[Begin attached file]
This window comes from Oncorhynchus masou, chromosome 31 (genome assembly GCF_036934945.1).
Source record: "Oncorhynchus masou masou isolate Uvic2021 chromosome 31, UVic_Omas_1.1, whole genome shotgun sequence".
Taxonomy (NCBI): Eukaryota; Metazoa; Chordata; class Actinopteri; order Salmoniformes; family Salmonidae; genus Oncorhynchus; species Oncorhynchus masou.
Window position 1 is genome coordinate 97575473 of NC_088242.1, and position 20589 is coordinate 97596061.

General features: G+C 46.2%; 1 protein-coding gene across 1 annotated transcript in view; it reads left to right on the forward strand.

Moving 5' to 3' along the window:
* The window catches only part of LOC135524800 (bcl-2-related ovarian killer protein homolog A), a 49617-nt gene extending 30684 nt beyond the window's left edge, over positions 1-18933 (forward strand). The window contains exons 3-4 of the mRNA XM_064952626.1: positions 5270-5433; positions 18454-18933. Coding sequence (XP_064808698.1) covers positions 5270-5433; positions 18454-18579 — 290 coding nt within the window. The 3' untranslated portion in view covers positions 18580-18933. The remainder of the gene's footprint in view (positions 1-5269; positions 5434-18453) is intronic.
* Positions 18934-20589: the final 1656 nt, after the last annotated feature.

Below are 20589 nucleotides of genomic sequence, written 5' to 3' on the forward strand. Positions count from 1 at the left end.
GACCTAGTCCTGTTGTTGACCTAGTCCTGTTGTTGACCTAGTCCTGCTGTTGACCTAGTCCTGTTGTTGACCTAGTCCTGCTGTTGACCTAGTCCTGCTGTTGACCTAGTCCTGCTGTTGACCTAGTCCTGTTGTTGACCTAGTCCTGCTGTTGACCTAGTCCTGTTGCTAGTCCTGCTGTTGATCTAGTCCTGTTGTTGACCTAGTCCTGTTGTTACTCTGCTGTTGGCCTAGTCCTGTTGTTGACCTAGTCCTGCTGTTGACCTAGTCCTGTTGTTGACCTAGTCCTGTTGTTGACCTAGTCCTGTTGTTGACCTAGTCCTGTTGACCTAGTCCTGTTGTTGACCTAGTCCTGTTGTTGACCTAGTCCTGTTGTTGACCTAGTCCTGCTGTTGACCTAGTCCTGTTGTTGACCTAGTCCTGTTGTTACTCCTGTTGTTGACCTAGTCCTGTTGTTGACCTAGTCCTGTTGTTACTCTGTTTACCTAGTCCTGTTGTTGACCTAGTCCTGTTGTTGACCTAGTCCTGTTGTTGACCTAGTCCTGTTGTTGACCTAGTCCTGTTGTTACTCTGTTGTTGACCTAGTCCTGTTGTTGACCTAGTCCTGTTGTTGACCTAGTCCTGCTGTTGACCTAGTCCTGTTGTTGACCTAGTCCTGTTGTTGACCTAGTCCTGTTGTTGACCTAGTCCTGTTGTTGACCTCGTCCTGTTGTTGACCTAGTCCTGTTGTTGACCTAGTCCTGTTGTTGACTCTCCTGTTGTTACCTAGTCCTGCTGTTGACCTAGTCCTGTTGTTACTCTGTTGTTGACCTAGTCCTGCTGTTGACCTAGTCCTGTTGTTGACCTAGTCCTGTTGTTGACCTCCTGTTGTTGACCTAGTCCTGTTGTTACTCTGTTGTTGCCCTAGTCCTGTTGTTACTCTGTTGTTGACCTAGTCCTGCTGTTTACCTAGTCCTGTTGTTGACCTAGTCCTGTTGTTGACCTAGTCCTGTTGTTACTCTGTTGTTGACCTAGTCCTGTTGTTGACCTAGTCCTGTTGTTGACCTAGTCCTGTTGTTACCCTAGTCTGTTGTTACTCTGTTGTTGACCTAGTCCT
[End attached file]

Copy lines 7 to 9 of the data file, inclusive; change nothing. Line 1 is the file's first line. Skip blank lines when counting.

* The window catches only part of LOC135524800 (bcl-2-related ovarian killer protein homolog A), a 49617-nt gene extending 30684 nt beyond the window's left edge, over positions 1-18933 (forward strand). The window contains exons 3-4 of the mRNA XM_064952626.1: positions 5270-5433; positions 18454-18933. Coding sequence (XP_064808698.1) covers positions 5270-5433; positions 18454-18579 — 290 coding nt within the window. The 3' untranslated portion in view covers positions 18580-18933. The remainder of the gene's footprint in view (positions 1-5269; positions 5434-18453) is intronic.
* Positions 18934-20589: the final 1656 nt, after the last annotated feature.

Below are 20589 nucleotides of genomic sequence, written 5' to 3' on the forward strand. Positions count from 1 at the left end.